I am cynical enough to see the naked self-aggrandising in something made so shamelessly with input from teams of marketers and sensitivity-focused PR flacks. I am not so cynical as to be incapable of enjoying it anyway. I don’t care about the ethnicity of the people doing to voices, I just care if what those voices are saying, singing or muttering is funny / entertaining / diverting / awful or whatevs.

Rating:

Doctor Strange

Doctor Strange

The only thing strange about this guy is his facial hair. And his clothes.
And his name. And his accent. But other than that, Doctor Normal.

dir: Scott Derrickson

2016

Sometimes just letting me see trippy visuals is enough. More than enough. That’s all I’m asking for, sometimes.

Really, I’m that cheap a date.

I wasn’t really expecting to enjoy this as much as I did, but that’s because mostly I think my decision-making abilities have taken a hit in the last couple of weeks. When presented with the option of watching Arrival, that new, apparently thoughtful and uplifting science fiction film starring Amy Adams, or Doctor Strange, Marvel’s latest attempt to absorb the entirety of the world’s money, I chose the path of least intellectual requirement.

Yep, I had the choice of watching something emotionally engaging and intellectually satisfying, and something that looked cool and trippy, and I essentially opted, or at least argued in favour of the Happy Meal option.

Why? Well, I could wax rhapsodically about the actual darkness that has started spreading across the world, and how at the moment I just don’t have it in me to engage intellectually or hopefully with anything right now. I just can’t even, as the lazy phrase goes. It’ll come back, because it has to, but for now I just can’t goddamn stomach anything that requires me to think or feel too much about anything.

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Green Room

Green Room

I'm with the band, I swear. No, wait, nah, I'm not with the band,
never heard of them, let me out of here, please?

dir: Jeremy Saulnier

2016

As usual, instead of talking about the film I’m meant to be reviewing, I’m going to squander much of the start of the review and much of your patience talking about a completely different film. And I have to do that, or at least I feel like I have to do that, in order to point out what attracted me to the film under review in the first place.

Yes, this review is about Green Room, but the reason why I so desperately sought out Green Room is because I loved this director’s previous flick Blue Ruin ever so much. I loved it down to its gritty, grimy bones. It’s one of the best flicks of its kind that I’ve seen for decades, mostly because I haven’t seen anything like it in decades.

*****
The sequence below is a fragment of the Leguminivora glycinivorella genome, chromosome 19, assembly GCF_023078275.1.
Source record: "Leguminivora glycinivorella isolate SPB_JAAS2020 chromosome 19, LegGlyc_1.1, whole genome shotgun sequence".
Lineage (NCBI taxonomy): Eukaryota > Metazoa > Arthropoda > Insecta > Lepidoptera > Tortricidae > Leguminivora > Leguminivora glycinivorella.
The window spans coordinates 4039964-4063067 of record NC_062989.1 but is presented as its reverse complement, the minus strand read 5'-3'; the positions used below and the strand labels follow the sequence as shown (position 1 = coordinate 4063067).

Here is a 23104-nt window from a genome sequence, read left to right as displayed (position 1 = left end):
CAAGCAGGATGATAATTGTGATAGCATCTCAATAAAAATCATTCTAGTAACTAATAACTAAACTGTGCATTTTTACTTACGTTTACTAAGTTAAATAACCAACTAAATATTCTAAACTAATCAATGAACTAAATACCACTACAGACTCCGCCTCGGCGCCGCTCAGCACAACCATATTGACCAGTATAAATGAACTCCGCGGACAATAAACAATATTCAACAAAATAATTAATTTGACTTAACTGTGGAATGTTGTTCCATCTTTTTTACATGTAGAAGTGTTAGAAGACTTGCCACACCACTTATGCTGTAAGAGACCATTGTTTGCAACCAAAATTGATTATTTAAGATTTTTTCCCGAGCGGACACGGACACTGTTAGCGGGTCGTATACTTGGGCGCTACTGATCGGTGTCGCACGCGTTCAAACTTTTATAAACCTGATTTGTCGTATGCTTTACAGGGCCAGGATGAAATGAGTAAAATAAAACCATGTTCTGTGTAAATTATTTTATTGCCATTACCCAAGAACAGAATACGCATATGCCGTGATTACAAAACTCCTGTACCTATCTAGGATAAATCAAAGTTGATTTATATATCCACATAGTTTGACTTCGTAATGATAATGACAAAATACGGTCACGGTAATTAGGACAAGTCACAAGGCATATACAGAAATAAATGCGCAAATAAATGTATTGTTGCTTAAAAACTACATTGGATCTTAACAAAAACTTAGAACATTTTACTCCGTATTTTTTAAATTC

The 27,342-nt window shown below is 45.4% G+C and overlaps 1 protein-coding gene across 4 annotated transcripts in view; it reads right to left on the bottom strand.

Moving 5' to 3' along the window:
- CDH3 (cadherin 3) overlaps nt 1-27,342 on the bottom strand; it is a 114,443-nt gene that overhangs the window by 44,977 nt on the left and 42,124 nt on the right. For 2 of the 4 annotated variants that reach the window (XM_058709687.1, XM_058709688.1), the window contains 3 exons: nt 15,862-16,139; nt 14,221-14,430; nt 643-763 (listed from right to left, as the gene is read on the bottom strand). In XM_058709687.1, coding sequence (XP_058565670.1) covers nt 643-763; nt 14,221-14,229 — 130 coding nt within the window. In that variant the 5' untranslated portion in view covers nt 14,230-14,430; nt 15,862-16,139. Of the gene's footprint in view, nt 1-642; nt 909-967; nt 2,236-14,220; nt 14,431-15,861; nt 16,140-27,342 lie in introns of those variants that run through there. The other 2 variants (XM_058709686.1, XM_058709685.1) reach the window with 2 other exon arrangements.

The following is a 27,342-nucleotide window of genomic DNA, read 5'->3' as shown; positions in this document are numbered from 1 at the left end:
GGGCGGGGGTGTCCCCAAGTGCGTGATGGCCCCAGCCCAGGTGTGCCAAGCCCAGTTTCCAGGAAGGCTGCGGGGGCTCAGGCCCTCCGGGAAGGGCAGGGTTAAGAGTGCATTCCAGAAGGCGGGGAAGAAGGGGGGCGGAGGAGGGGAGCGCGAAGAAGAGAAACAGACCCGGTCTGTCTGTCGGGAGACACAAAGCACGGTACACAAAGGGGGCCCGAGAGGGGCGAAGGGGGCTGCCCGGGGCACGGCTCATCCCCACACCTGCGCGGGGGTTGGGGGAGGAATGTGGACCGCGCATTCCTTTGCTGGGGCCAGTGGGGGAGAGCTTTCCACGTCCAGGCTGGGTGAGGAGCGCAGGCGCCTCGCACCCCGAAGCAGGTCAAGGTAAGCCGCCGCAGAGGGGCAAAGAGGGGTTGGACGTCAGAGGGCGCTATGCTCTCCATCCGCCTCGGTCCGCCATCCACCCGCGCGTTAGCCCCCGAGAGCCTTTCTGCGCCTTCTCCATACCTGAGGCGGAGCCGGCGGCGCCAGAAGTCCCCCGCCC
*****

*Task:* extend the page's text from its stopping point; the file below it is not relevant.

And Green Room, despite having a completely different story, has plenty of what I loved so much about Blue Ruin. There is craft involved here, real craft on the director’s part, and I really, really appreciate it.

And more!

Rating:

Zootopia

Zootopia

Wow, streets of New York are looking more like a zoo
every day

dir: Byron Howard and Rich Moore

2016

Though it seems unlikely, in the same week I get to review two movies with Zoo in the title, and one of them is utterly synapse-fryingly terrible, and the other one is truly great.

Guess which one is which: Zoolander 2 or Zootopia? Go on, take a minute.

Zootopia is wonderful, sweet and smart, even if it comes directly from Disney, and not one of its million acquisitions and appropriations. This is Pixar Quality! Well, maybe not as soul-renderingly touching as Inside Out, but it’s definitely up there.

Also, did you ever think you would get a Breaking Bad reference in a Disney animated flick in this, and not some other, universe?

It’s a strange world that gets conjured up here. Perhaps it’s as weird as one in which toys are alive when we’re not looking, or where the primary organisms in a world are all cars, but it’s novel all the same. In the world depicted here, all of what would be the ‘humans’ are all mammals, either herbivores or carnivores, but mammals all the same. It would be impossible to draw a one-to-one equivalent of a species standing in for a particular grouping or race of humans, but it’s undeniable (and unavoidable) that the film plays with notions of stereotyping and bigotry based on the perceived or actual qualities of classes of animals.

Rating:

The Jungle Book

Jungle Book

Look at these lazy good-for-nothing layabouts just laying about in the jungle

dir: Jon Favreau

2016

It may be a remake, but the current incarnation of the Jungle Book playing in cinemas is far more enjoyable and successful than I ever would have thought it deserved to be.

Jon Favreau isn’t really that respected as a director, and is more mocked for his existence as a shorter, fatter version of Vince Vaughn; an actor I have come to truly loathe. I don’t loathe Jon Favreau, in fact I’ve liked most of his flicks except for Chef, which was a terribly self-indulgent mess, I thought. Saying “I thought” at the end of that sentence seems awfully self-indulgent, but, you know what, I’m just trying to keep things conversational, okay?

I think he does okay as a director of comedic – actiony kind of flicks. I wouldn’t want him to direct adaptations of Wuthering Heights or Anna Karenina or nuthin’, but he seems to be, at least to me, a dab hand at light action fare. Most people probably remember him as a director of the first two Iron Man movies, and perhaps laugh a bit uncomfortably when the topic of Cowboys and Aliens is brought up.

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Captain America: Civil War

Captain America: Civil War

When will these people learn that you can't run away from your problems?

dirs: The Russo Brothers

2016

Well.

That was a bit of a step up. After the dirge of a fiasco that was DC’s latest entry into the “We can do what Marvel does, too?”, we get Marvel stepping up and delivering something that’s a bit more focussed, a lot more solid than the last Avengers flick. And, for once, it makes it feel like there are some consequences, some further changes in the Marvel universe as a result of the actions of many of the main players in this flick.

Yes, there are too many superhero flicks. Yes, there are too many Marvel flicks, to the tune of two a year, all of them basically set ups for the next to follow.

Whatever. Even within the factory that’s pumping these out, we now have a Captain America film that could just have easily been called Iron Man V or Avengers Again! or anything else, but that is certainly not to the flick’s detriment. If anything, the fact that you could have called it anything including Marvel Wanty Much More of Your Money and it would still work fine.